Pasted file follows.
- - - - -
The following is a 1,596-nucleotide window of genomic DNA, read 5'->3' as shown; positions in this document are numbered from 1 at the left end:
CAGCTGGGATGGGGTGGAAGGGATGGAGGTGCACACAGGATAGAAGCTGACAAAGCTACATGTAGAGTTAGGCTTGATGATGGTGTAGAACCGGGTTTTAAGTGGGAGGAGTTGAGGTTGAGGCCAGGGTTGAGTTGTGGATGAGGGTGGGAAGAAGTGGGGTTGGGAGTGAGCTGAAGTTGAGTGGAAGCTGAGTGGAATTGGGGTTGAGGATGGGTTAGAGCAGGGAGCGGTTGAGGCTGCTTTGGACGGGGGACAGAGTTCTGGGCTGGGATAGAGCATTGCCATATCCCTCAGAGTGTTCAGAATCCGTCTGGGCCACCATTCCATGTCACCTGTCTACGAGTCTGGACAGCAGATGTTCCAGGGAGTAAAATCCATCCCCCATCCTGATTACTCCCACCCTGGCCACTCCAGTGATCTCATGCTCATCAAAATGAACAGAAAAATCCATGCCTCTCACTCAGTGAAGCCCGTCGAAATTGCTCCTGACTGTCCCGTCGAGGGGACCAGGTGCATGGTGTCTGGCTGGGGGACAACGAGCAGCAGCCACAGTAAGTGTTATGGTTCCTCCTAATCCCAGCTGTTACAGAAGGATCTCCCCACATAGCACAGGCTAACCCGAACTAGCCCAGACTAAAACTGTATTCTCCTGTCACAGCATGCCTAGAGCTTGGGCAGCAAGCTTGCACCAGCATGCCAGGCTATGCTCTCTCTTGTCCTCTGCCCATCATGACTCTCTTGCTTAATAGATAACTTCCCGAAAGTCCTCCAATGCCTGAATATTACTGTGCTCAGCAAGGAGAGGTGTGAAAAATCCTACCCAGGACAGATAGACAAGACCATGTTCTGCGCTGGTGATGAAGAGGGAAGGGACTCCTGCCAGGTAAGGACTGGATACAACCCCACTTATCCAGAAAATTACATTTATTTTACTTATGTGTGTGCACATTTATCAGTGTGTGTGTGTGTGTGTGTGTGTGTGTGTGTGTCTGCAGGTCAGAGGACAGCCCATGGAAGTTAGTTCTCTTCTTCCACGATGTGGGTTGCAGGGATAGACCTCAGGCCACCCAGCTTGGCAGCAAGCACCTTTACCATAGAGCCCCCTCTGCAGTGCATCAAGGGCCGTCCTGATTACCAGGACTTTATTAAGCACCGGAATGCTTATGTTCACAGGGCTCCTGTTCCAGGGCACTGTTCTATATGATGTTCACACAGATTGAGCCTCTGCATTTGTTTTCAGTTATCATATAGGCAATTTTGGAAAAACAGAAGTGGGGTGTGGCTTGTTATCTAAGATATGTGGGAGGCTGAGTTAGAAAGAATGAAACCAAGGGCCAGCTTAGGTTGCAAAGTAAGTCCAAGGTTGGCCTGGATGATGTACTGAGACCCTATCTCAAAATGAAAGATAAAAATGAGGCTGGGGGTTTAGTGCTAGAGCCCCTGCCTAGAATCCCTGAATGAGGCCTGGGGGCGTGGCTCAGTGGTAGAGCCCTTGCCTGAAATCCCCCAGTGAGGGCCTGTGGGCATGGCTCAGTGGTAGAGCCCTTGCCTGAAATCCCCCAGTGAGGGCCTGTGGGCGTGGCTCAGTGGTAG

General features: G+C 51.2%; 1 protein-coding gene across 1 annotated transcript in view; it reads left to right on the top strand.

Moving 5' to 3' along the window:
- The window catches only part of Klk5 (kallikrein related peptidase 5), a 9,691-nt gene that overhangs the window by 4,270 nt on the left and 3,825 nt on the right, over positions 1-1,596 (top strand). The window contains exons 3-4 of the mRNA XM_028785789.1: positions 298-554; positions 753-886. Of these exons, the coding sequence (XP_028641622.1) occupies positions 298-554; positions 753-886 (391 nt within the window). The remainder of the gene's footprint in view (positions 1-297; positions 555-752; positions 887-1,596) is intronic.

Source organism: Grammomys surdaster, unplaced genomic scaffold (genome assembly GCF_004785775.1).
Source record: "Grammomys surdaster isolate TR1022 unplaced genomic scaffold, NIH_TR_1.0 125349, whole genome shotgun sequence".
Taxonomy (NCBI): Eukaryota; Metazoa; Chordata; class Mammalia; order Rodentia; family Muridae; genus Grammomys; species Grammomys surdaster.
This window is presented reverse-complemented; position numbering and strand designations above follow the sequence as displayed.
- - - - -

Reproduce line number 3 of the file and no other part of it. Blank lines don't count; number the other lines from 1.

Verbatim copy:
General features: G+C 51.2%; 1 protein-coding gene across 1 annotated transcript in view; it reads left to right on the top strand.